April 19, 2024
EU Targets Criminalizing AI-Generated Child Abuse

EU Targets Criminalizing AI-Generated Child Abuse

The European Commission has revealed plans to potentially criminalize the creation and distribution of artificial intelligence (AI)-generated imagery and deepfakes depicting child sexual abuse (CSA). This initiative aims to update existing laws to address technological advancements in this domain.

The proposed changes involve the introduction of a new criminal offense specifically targeting the live-streaming of child sexual abuse. Additionally, the proposal seeks to criminalize the possession and sharing of “pedophile manuals” while addressing concerns related to the use of AI chatbots for child abuse.

The European Commission aims to amend rules established in 2011 through this proposal, suggesting modifications to mandatory reporting requirements for offenses related to child sexual abuse. The broader legislative package aims to prevent child sexual abuse, enhance awareness of online risks, facilitate crime reporting for victims, and provide support, including the right to financial compensation.

The impact assessment conducted by the commission before proposing these changes highlighted the growing online presence and “latest technological developments” as factors creating new opportunities for child sexual abuse. In response to these risks, the proposal encourages member states to invest in awareness-raising initiatives to protect children online.

There are concerns that technology is being misused to generate content depicting child sexual abuse, commonly referred to as child sexual abuse material (CSAM). The rise of artificial content has led to worries about the potential complications it could introduce for the identification of real victims by law enforcement authorities, necessitating a review of existing regulations.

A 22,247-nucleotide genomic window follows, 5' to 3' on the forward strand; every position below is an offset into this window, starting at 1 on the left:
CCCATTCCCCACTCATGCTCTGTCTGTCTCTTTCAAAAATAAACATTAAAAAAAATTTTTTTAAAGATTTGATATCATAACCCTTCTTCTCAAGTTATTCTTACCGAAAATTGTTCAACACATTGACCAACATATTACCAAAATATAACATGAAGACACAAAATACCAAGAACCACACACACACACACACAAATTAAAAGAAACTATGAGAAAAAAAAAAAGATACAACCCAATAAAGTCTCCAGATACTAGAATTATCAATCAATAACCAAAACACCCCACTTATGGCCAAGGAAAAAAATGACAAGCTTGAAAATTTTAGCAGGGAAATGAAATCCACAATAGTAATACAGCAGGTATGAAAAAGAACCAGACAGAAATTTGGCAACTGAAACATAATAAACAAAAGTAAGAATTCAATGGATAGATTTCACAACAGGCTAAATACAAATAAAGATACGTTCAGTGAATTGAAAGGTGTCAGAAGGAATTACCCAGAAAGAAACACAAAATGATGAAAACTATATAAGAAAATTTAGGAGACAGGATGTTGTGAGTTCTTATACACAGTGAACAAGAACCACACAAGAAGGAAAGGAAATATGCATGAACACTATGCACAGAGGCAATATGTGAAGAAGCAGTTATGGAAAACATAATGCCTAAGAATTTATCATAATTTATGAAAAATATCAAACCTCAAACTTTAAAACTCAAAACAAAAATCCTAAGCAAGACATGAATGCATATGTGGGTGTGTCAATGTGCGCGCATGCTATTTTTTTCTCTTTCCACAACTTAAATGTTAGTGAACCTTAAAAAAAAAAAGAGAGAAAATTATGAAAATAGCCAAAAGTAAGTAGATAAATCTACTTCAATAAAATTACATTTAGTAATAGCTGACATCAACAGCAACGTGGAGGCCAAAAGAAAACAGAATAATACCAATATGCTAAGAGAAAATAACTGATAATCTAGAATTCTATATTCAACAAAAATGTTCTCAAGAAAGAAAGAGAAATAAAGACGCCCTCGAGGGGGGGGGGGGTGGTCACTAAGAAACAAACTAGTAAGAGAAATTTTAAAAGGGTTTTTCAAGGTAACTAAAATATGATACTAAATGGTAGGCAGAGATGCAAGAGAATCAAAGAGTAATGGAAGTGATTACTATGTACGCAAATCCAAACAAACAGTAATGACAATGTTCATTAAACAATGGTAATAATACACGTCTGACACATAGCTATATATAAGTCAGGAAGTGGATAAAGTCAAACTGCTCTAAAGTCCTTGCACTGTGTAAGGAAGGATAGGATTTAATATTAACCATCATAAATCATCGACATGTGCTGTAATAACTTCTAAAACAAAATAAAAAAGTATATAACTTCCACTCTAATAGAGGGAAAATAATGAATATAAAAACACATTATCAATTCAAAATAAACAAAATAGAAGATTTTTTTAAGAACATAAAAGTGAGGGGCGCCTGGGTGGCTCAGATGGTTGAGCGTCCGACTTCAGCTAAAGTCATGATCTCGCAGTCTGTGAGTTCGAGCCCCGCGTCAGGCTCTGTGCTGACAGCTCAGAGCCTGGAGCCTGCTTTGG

The final approval of these proposals rests with the European Parliament and the European Council. According to the commission, if an agreement is reached on amending the current directive addressing CSA, the changes would become effective 20 days after publication in the Official Journal of the EU.

The ordinary legislative procedure dictates that when the European Commission submits a proposal, the European Parliament and the Council of Ministers may either approve or amend it. In cases of disagreement, both institutions can propose amendments, leading to negotiations. Once concluded, both institutions have the option to vote for or against the final version.

In a related development from May 2022, the commission proposed additional legislation focusing on the obligation of digital services to employ automated technologies for detecting and reporting CSAM and identifying grooming activities targeting children. The current proposal is seen as complementing the 2022 regulation proposal.

The increased awareness of the dangers associated with deepfakes and AI-generated images over the past two years has contributed to a more comprehensive understanding of the potential risks, especially since the introduction of the private message scanning proposal.

Photo by Dušan Cvetanović

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